Prepare your cat for travel by introducing them to the conditions they will be experiencing during the trip. Will you be using a different litter box or feeding dishes while on the road? Be sure to introduce these items several weeks before leaving by using them in addition to regular items at home. Does your cat like their carrier? First, be sure the carrier or crate is an appropriate size. Your cat should be able to sit, stand, lie down, and turn around comfortably. Leave the crate out while still at home and offer food and treats in the crate to make it a ‘happy place’. Take your kitty for short rides around the block or through a drive through to habituate them to the motion of the car and the sounds of the road. Gradually increase the length of these short trips to build up your cat’s tolerance and comfort in the car.
Do you have a cat travel bag packed? Be sure to include vaccine records, health certificate if traveling across state lines, toys/comfort items, treats, food, and medicines. If your cat is not microchipped, be sure that they wear a collar and tags with updated contact information. Did you include pit stops in your travel time? Be sure to allow time for your cat to take breaks. This means time outside of the carrier, but still safely confined, to use the litter box and drink water every 2-3 hours. It is often best to only offer food when stopped for a prolonged period of time, such as overnight. This will help to prevent stomach upset/motion sickness.
Remember to never leave your cat alone in the car. It takes only a short amount of time for temperatures to climb to dangerous levels. In case of an emergency, before leaving, research veterinarians or emergency clinics located in your city of destination. If something happens, you don’t want to have to scramble for a contact number or address.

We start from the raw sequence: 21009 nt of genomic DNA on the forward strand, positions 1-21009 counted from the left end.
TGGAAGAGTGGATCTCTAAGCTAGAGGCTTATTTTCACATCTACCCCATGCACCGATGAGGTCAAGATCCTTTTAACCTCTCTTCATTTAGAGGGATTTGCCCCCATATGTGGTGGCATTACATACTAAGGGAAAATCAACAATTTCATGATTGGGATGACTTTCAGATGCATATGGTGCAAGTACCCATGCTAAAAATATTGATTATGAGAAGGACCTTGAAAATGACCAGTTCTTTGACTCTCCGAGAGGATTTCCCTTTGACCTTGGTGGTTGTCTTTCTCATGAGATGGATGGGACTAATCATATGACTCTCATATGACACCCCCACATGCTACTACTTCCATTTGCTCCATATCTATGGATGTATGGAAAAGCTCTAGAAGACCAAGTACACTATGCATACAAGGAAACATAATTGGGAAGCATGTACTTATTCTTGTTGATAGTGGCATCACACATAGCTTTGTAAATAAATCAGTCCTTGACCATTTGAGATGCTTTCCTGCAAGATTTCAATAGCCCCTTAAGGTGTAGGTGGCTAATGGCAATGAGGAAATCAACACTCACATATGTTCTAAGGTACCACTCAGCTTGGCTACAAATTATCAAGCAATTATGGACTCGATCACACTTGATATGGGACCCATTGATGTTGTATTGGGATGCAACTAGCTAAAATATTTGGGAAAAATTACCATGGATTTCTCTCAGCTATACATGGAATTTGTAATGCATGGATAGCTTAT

Planning to fly instead of drive? Check with your specific airline for guidelines and requirements of documentation of your cat’s health status and vaccines. Booking a direct flight will usually shorten travel time and be less stressful for your cat. Be sure that your airline allows for the cat/carrier to stay with you during flight. It is not recommended that your cat fly in the cargo area due to unregulated temperatures and noise level. Be prepared! Line the carrier with absorbent pads or towels that can be removed and replaced easily in case of an ‘accident’. And have a sealable bag ready for disposal of the soiled items.
Summer traveling with your cat can be fun, but planning starts weeks before you pack your own bags and jump in the car. Remember that most cats spend the large majority of their life in their home environment. New sights, sounds, smells, changes in their daily schedules, and exposing them to new people and experiences can be upsetting. With a little effort and forethought as a pet owner, your cat has the potential to become a great travel companion!
Kim Brewer, CVT
Fox Valley Cat Clinic LLC